Time and Newsweek are dinosaurs in the news publishing business today. Rarely do either ever accomplish any investigative journalism or in-depth analysis. This week, Time pulled one brief five-star article out of the bag and noted a trend in America. We aren't hiring college-graduates at the level we were a decade ago. There's problems brewing, and the hiring mechanism in America is looking suspiciously over at colleges being at fault.
It's a good read, if you have ten minutes.
The emphasis of the whole piece?
Kids arrive at some company after four years, and HR with the management staff discover that the kid can't write to any technical level or comprehensive level.
Then they discover that the kid after four years....can't think critically or decisively.
Then they discover creativity isn't one of the positive skills that the kid developed at some twenty-five-thousand-dollar a year university.
Solving problems? The kid doesn't seem to grasp that talent or skill. Whatever was mentioned in various classes to problem-solving.....was just a marginal exercise of sorts.
Then HR and the management guys get around to their favorite topic of team-play. It was a big deal back in the 1970s and 1980s. Guys showed up and could pick up the slack. They saw themselves as part of the staff and team. They wanted the team to "win". That unique talent....isn't being noticed with the new group of university graduates.
Organizing and planning? Well....it was a great talent to have a decade ago. A kid went though the university process....knew class timelines, schedules, and the demands of class projects. This all translated over to success as they came into the companies. Today? It's not a skill seen often.
My brother, the engineer, always notes the new crowd doing interviews each spring. Attire or lack of professional attire....usually comes up as a point of humor. After four years of college, it seems that half the kids have no suit or professional-skirt for the interview.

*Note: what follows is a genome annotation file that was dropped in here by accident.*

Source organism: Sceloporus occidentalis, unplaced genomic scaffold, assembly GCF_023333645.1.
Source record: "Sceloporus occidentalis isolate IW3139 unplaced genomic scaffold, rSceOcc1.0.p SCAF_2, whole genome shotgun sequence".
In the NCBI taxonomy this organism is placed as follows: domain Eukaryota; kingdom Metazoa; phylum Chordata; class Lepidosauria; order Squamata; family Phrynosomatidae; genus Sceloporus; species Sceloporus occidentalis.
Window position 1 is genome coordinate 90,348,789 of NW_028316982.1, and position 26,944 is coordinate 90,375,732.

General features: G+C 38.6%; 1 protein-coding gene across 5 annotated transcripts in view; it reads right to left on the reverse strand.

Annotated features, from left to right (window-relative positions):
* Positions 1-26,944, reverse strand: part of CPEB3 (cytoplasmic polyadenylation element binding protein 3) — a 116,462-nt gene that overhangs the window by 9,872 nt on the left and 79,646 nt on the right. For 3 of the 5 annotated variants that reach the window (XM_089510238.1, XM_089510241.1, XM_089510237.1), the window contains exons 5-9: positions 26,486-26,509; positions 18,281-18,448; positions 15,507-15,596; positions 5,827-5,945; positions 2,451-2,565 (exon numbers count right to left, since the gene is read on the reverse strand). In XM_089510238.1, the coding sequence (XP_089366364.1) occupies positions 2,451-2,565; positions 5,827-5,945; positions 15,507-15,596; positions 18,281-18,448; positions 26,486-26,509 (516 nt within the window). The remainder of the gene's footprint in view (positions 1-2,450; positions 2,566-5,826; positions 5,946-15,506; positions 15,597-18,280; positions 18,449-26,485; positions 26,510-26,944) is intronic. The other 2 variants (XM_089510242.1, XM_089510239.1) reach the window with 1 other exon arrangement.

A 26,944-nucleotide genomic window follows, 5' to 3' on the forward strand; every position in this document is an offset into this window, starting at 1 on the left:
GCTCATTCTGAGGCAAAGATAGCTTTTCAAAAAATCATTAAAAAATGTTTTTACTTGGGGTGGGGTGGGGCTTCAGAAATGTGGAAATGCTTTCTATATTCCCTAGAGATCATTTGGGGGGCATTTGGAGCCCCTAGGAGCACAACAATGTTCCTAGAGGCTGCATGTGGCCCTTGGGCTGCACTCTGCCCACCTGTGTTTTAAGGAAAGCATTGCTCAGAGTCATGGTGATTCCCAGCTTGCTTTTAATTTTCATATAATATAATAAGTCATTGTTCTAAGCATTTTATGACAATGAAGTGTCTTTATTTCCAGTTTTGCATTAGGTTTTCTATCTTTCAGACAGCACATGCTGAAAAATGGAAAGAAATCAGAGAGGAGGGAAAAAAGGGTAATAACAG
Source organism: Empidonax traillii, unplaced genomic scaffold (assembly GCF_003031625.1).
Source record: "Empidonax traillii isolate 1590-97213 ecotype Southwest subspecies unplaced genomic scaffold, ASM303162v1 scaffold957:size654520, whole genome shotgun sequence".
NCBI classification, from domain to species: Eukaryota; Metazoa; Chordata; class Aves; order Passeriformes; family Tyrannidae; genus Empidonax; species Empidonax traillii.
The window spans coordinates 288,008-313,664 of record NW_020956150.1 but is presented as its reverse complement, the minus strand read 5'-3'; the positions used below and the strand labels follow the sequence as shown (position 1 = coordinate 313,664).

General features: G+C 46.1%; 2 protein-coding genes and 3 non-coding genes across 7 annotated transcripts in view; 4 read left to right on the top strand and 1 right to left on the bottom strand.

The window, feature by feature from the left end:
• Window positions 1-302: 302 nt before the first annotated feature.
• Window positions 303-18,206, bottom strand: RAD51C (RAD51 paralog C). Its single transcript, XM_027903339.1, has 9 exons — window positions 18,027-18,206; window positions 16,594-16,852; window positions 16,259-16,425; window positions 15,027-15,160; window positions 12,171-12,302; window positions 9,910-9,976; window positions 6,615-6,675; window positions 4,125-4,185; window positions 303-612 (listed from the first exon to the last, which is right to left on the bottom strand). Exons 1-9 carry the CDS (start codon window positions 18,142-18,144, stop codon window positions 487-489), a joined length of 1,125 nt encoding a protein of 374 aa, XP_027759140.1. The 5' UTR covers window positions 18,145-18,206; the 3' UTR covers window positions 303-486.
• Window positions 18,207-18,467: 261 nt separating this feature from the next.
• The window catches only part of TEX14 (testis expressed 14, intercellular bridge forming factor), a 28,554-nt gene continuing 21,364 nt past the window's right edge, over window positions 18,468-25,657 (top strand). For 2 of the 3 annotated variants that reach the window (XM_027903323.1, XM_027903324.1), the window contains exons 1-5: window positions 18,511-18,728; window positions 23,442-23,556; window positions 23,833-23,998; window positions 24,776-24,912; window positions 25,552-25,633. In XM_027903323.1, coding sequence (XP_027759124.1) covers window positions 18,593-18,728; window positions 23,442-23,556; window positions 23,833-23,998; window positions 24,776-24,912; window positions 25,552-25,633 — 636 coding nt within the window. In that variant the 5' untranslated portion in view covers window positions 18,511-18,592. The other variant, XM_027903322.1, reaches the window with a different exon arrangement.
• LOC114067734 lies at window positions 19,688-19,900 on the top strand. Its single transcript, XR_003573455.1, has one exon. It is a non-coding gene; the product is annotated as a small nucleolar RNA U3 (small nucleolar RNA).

I listened to a DC manager comment last year that he had to interview two dozen young graduates one day. Each barely got ten minutes to introduce themselves and say something beyond their resume. It was summer, hot, and most of the young ladies dressed in some gimmick dress that was acceptable for a college campus but not a job interview. Several wore flip-flops. He just didn't see reasoning to hire those folks.
It's hard to say what has happened to the American university system in the past decade or two. Some individuals have taken the class requirements and turned them into clever gimmicks....pretending that the kid is gaining some great insight to Julius Caesar, philosophy by Plato, teamwork by Vince Lombardi, creativity by Thomas Edison, and determination by the Roman Empire.
Motivation? It's mostly to move from high school to a four-year university, graduate with a critical piece of paper, and get hired on with some company that thinks you are clever and smart. Naturally, good pay figures into this scheme.
The companies? They review the kid, his certificate, and answers to the interview. Rather than hire a loser and hope on mentoring him into a halfway decent employee....they just skip that kid, and the billet goes unfilled for weeks....maybe months.
Yeah, our lack of mentoring skills has disappeared from the business world as well. Half the guys working for companies today....can't mentor. They actually offer classes now....trying to teach guys and gals how to mentor......as if it was a teachable skill.
The end result? In a couple of years....someone will notice a fair number of college graduates working management jobs at a car-rental shop at some airport. It was a manager's job that used to be for high school graduates, and we've cheapen it enough....with an abundance of unhirable college grad's at the door.....and just accepted it as normal.
In a decade, it'll be normal to hire college graduates to run fish-and-bait shops, write menu packages for restaurants, and manage theaters. There's something wrong here.....but it's best not to tell the university folks they've screwed up big-time.